Archive: August, 2011
We were so wrapped up in Hurricane Irene and the aftermath that we neglected to alert readers to an important story last week by Inquirer reporter Emilie Lounsberry about developments in the 2006 tainted pet food scandal.
It took years, but at long last people whose dogs were sickened or killed by the tainted food were compensated by the Canadian manufacturer.
Under a $24 million settlement announced by a federal judge in New Jersey in 2008, 20,000 pet owners received payouts over the tainted food.
It's no secret that animal welfare groups often do not play nice with one another.
Even when the species at stake isn't so warm and cuddly and there are 40,000 of them to rehome. But no.
The New York Times has a delightful story today about battle over a bee hive exposed when a tree came crashing down in a Brooklyn park during Hurricane Irene.
UPDATE: Rescue workers with the Humane Society of the United States have joined local Red Cross volunteers mobilizing in Vermont to set up temporary shelters for displaced pets in Brattleboro. They also are providing pet food and supplies to evacuated families. In North Carolina, a large-capacity shelter is in operation to serve coastal Pamlico County at the Craven County Fair Grounds. The HSUS, along with local groups, is providing shelter for rescued animals as well as pets from families who have evacuated without a place to keep their animals. The shelter is also available for pets of first-responders.
For up-to-the-minute updates from HSUS see twitter.com/humansociety and field reports and video at http://www.humanesociety.org/disaster.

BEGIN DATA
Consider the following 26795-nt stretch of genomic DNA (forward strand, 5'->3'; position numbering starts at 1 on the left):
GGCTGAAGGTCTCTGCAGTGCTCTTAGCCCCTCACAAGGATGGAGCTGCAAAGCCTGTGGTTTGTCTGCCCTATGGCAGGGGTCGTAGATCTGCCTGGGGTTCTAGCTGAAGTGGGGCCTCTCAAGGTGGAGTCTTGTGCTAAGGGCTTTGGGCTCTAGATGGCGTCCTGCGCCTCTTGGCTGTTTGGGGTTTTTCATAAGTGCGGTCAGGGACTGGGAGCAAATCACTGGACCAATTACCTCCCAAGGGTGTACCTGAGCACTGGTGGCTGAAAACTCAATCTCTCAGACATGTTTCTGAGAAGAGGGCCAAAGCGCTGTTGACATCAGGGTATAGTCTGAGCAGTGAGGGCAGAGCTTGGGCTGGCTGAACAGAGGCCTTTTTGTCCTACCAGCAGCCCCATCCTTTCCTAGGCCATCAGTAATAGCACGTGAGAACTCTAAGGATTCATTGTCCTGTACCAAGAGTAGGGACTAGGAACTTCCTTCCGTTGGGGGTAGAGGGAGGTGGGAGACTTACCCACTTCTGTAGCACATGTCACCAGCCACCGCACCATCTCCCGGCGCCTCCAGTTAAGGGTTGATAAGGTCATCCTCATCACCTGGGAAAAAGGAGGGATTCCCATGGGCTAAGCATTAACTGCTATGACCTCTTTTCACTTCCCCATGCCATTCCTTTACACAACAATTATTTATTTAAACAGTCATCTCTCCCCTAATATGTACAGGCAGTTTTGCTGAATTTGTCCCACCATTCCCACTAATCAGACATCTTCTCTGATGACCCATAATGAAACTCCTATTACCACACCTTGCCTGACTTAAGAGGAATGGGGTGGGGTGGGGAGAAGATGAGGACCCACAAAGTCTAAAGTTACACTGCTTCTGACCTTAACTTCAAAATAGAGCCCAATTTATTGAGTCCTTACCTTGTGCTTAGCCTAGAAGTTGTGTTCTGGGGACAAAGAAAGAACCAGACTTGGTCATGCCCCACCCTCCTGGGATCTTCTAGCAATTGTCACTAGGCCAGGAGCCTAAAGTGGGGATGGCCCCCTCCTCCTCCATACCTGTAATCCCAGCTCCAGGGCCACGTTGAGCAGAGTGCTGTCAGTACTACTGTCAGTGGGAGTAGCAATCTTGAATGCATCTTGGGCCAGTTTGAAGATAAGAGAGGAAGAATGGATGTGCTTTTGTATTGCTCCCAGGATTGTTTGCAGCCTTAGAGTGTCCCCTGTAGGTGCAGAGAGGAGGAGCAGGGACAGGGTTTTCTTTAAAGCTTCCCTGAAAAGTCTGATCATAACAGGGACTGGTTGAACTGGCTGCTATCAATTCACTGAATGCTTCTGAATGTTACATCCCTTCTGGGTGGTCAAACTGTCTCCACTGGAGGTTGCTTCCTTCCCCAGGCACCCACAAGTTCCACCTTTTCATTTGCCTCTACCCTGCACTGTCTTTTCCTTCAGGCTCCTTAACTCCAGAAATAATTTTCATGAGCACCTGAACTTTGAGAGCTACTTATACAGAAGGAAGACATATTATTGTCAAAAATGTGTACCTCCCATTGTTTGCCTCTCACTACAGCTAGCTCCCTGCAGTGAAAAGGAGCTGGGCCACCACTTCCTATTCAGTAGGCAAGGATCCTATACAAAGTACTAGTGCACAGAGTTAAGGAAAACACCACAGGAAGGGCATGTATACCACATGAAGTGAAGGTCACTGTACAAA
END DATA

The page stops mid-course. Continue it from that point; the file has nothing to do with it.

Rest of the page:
We were cleaning up sticks and leaves - the remnants of hurricane Irene - in the yard this morning and thinking of my friends in Richmond, Vermont, which got swamped by floodwaters on Sunday.
Listen to the news and you'd think Irene had packed up for good with relief that the mid-Atlantic was spared from the worst damages.
But it's not over yet for pets or their people, especially in the unexpectedly hard-hit areas of upstate New York and southern Vermont.
Communities in the Catskill mountain area of New York and river valley towns in bucolic Vermont are underwater today. One video showed a family evacuating by foot in waist-deep water, their black Lab swimming next to them.
When we heard Atlantic City was under an evacuation order and battening down ahead of Hurricane Irene, we wondered what would become of the famous feral cat colony that lives beneath its boardwalk.
After all, wouldn't they be swept away in the storm surge and how would anyone evacuate several dozen feral cats?
Dispatches from the twittersphere: As Hurricane Irene makes her way up the coast at least a handful of Philadelphia pet owners aren't taking any chances:
@mayornutter tweets several hours ago that 60 people, plus a dog and two turtles arrived at the Bartram High School shelter. Nutter also tweets that all Philadelphia shelters will accept animals.
Another tweeter points out that pet owners should be aware of the national Center for Lost Pets, an online registry sponsored by the Humane Society of the United States, that gives both those who've lost pets and those who've found them a central place to file reports.
As the East Coast prepares for Hurricane Irene's arrival later today, it's clear government officials have gotten the message: Make a place for pets when you evacuate people.
The lessons of Katrina have been learned.
In 2005 hundreds of people in Mississippi and Louisiana put themselves in harm's way because pets were banned at the human shelters and they would not leave their pets to an unknown fate in the storm.
When the East Coast was jolted by its largest earthquake in more than a half century on Tuesday, no scientists saw it coming.
But did the vampire bats of the Philadelphia Zoo sense its imminent arrival?